The Digital Marketer’s Guide to Navigating a Recession

There have been some differing opinions on whether or not we’re in a recession. And while certain economic indicators can be read differently to that effect, many brands and advertisers are approaching 2023 with a sense of caution around the global economic outlook regardless.


Recession or not, what do marketers do in these conditions? Conventional wisdom has dictated that during lean economic times, ad spends should be reduced. Less money coming in means less to spend on marketing, right? The truth is, with modern data tools and more advanced measurement and analytics, recessions are no longer something to dread, but a crucial point of opportunity for brands.

By working smarter and understanding the nuances of marketing in a recession, brands can position themselves for long-term success when the economy ramps back up. In this guide we’ll look at some key considerations brands can make in their recession marketing plan.

Now is Not the Time to Panic Save

As any marketer knows, marketing budgets are always the first on the chopping block when revenue is shaky. As any economist knows, however, recessions are not permanent states. Brands that make impulsive budgetary decisions based on current economic conditions are setting themselves up for long-term failure.

Continuing to market in a recession is optimal, though obviously there are broader financial circumstances that may prevent a brand from doing so. Keeping marketing operations apace in tough economic circumstances is recommended because as the economy picks back up and consumers are looking to spend again, brands that lose relevance by neglecting marketing will be ill-positioned to capitalize on that return to normalcy.

Of course, this isn’t to say that marketing budgets should be spent the same during a recession. Placing ad spends for the same products or services in the same places and expecting the same results as economic boom times is a recipe for failure. Rather, marketers need to be smarter and more agile with their budgets, focusing on audiences that will pay off in the future, and products that conform to consumers’ economic realities.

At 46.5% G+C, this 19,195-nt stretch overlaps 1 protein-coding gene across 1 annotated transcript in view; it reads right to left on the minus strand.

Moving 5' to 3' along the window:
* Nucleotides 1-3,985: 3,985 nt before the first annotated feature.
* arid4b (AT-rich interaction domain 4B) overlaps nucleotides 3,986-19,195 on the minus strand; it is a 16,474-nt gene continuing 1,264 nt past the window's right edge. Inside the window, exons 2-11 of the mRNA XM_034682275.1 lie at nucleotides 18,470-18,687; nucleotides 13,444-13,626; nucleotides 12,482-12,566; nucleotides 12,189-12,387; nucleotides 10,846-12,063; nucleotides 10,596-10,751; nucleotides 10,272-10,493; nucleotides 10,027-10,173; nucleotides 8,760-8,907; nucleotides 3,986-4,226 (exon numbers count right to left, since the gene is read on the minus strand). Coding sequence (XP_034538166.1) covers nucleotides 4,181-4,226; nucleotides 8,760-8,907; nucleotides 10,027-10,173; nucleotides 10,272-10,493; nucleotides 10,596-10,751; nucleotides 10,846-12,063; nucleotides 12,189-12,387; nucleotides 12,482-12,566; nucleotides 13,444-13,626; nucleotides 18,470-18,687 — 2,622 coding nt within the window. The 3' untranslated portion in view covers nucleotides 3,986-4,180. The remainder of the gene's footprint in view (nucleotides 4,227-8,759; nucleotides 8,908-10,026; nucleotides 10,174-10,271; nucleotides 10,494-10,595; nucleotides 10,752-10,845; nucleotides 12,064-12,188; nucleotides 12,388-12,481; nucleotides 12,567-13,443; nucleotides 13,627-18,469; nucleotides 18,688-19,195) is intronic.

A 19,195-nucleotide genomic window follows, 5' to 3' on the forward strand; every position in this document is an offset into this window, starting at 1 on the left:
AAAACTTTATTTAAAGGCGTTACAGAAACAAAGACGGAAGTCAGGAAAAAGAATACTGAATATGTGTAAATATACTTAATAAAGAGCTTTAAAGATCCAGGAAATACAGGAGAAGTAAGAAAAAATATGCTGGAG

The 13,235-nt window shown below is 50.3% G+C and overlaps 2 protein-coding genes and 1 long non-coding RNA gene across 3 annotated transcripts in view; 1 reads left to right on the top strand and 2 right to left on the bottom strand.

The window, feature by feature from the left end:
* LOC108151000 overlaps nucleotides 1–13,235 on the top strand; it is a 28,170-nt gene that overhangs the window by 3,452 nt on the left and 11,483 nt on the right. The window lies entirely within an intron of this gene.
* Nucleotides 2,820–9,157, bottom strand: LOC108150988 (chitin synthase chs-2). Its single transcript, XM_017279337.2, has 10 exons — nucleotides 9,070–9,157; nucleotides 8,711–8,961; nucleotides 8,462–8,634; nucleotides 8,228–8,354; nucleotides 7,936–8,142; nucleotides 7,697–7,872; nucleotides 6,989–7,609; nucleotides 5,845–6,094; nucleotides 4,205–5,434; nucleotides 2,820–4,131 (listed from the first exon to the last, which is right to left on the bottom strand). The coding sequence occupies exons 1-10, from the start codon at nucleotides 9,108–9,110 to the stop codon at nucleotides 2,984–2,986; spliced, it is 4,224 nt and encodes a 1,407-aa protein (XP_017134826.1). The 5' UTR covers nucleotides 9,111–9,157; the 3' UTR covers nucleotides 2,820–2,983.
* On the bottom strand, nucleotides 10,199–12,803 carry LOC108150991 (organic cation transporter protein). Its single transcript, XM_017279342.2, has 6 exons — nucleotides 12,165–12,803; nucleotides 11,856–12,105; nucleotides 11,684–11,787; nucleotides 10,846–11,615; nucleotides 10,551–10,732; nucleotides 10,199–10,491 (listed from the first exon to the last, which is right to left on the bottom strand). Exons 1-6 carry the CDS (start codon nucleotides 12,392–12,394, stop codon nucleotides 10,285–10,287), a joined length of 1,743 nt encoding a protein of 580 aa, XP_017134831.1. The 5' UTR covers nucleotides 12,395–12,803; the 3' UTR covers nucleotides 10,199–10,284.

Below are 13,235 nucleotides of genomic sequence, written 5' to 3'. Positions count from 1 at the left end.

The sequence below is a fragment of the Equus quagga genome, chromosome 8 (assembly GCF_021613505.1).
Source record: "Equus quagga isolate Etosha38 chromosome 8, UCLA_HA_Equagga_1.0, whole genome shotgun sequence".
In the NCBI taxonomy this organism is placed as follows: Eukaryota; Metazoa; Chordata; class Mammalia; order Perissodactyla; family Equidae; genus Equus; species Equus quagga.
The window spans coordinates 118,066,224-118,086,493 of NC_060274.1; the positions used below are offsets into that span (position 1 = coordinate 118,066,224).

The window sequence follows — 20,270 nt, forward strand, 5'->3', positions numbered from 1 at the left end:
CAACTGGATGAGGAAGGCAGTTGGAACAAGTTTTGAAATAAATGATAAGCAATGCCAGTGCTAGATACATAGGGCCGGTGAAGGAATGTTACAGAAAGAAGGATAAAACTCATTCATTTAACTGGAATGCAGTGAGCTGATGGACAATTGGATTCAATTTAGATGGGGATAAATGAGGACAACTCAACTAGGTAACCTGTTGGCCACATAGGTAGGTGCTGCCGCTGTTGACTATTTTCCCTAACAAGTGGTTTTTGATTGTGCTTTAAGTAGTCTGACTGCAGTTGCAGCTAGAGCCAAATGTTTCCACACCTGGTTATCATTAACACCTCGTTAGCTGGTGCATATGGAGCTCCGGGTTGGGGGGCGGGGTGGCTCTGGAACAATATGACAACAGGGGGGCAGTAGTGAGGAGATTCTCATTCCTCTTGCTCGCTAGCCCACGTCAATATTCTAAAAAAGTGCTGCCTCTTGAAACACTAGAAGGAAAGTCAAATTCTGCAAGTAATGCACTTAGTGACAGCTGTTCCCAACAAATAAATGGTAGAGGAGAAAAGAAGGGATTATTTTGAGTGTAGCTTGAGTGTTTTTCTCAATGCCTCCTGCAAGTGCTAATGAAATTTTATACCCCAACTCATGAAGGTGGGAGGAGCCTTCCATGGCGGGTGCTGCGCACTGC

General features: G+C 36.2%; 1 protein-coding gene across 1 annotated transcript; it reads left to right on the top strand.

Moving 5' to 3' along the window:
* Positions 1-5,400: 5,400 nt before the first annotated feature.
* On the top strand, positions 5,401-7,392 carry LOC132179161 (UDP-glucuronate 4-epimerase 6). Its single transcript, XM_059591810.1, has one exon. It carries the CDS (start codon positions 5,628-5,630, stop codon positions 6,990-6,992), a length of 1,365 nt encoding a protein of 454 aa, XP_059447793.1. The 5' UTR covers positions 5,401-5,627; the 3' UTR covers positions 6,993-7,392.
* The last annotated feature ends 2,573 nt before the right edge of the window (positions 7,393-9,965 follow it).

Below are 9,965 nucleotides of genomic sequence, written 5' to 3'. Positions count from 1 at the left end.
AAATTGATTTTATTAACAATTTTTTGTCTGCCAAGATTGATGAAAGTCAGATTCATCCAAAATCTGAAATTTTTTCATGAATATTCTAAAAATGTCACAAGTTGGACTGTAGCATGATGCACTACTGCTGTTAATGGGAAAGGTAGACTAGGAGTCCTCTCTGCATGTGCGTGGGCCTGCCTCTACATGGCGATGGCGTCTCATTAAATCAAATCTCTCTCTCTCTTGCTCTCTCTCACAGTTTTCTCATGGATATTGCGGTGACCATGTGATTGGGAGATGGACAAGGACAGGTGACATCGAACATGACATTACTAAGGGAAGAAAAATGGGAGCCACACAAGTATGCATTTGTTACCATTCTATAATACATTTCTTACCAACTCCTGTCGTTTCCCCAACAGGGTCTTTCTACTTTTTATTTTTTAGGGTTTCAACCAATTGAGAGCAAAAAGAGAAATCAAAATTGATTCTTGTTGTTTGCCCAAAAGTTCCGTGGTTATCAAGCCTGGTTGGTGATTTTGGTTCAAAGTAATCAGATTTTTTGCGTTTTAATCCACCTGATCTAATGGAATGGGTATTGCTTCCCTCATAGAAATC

Keying in on the Right Products and the Right Categories for Growth

During a recession, consumer purchasing habits may adapt to the times. For example, consumers may hold back on extravagant purchases or become less impulsive, saving up for one large, well-researched buy. Additionally, consumers tend to opt more for lower-cost meals, cooking at home, and generally less out-of-home entertainment.

What these indicators spell is that consumers are more price sensitive and less willing to spend on frivolous purchases. What this means for marketers is that the products being pushed should reflect where consumers are at, not where you’d like them to be. Focusing advertising on lower-cost products, sale items, or more everyday essential goods can prove more effective than advertising top-of-the-line luxury items.

It’s also important that marketing is better integrated with key business functions during lean economic times to avoid miscues. From a digital perspective it makes little sense to promote a product that is out of stock, yet you see examples of this happening all of the time in the retail industry. Pushing people to a website where a product is out of stock is not only wasted investment but provides a terrible customer experience.

Marketers need to remind themselves that recessions are not all-encompassing. Rather, they track aggregate economic growth, which means not everything slows down. We have great data at our fingertips on search trends and social trends that help us to identify what is still growing in economies that are contracting overall. By monitoring these trends, businesses can focus on areas that demonstrate strong indicators for future growth and invest accordingly.